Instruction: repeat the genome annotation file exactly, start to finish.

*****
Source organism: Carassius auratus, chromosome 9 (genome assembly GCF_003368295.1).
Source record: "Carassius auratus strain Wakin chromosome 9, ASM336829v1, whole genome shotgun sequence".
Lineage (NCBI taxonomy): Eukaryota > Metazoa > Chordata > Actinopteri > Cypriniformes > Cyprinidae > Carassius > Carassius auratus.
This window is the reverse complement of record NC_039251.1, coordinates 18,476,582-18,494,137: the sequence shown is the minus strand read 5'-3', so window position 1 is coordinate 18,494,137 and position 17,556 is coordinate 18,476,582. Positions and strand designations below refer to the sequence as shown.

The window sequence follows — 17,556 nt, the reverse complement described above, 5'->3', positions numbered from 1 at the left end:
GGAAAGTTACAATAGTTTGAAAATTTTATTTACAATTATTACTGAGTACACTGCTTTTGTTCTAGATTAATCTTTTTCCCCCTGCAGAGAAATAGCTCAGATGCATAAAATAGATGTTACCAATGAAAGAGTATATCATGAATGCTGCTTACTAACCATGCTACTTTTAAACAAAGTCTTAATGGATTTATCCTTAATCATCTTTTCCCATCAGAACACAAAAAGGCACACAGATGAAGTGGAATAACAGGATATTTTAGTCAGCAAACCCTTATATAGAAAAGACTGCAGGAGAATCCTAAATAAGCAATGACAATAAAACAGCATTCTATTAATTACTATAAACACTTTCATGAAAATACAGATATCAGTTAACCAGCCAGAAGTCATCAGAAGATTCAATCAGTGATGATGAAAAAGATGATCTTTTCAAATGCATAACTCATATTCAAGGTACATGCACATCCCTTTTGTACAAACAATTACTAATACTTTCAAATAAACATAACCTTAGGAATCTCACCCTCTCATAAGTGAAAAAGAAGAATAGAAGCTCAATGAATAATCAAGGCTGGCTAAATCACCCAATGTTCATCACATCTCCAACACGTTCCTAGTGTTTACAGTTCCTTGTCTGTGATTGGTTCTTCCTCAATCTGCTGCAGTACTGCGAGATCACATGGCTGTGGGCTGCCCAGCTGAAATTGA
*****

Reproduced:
Source organism: Carassius auratus, chromosome 9 (genome assembly GCF_003368295.1).
Source record: "Carassius auratus strain Wakin chromosome 9, ASM336829v1, whole genome shotgun sequence".
Lineage (NCBI taxonomy): Eukaryota > Metazoa > Chordata > Actinopteri > Cypriniformes > Cyprinidae > Carassius > Carassius auratus.
This window is the reverse complement of record NC_039251.1, coordinates 18,476,582-18,494,137: the sequence shown is the minus strand read 5'-3', so window position 1 is coordinate 18,494,137 and position 17,556 is coordinate 18,476,582. Positions and strand designations below refer to the sequence as shown.

The window sequence follows — 17,556 nt, the reverse complement described above, 5'->3', positions numbered from 1 at the left end:
GGAAAGTTACAATAGTTTGAAAATTTTATTTACAATTATTACTGAGTACACTGCTTTTGTTCTAGATTAATCTTTTTCCCCCTGCAGAGAAATAGCTCAGATGCATAAAATAGATGTTACCAATGAAAGAGTATATCATGAATGCTGCTTACTAACCATGCTACTTTTAAACAAAGTCTTAATGGATTTATCCTTAATCATCTTTTCCCATCAGAACACAAAAAGGCACACAGATGAAGTGGAATAACAGGATATTTTAGTCAGCAAACCCTTATATAGAAAAGACTGCAGGAGAATCCTAAATAAGCAATGACAATAAAACAGCATTCTATTAATTACTATAAACACTTTCATGAAAATACAGATATCAGTTAACCAGCCAGAAGTCATCAGAAGATTCAATCAGTGATGATGAAAAAGATGATCTTTTCAAATGCATAACTCATATTCAAGGTACATGCACATCCCTTTTGTACAAACAATTACTAATACTTTCAAATAAACATAACCTTAGGAATCTCACCCTCTCATAAGTGAAAAAGAAGAATAGAAGCTCAATGAATAATCAAGGCTGGCTAAATCACCCAATGTTCATCACATCTCCAACACGTTCCTAGTGTTTACAGTTCCTTGTCTGTGATTGGTTCTTCCTCAATCTGCTGCAGTACTGCGAGATCACATGGCTGTGGGCTGCCCAGCTGAAATTGA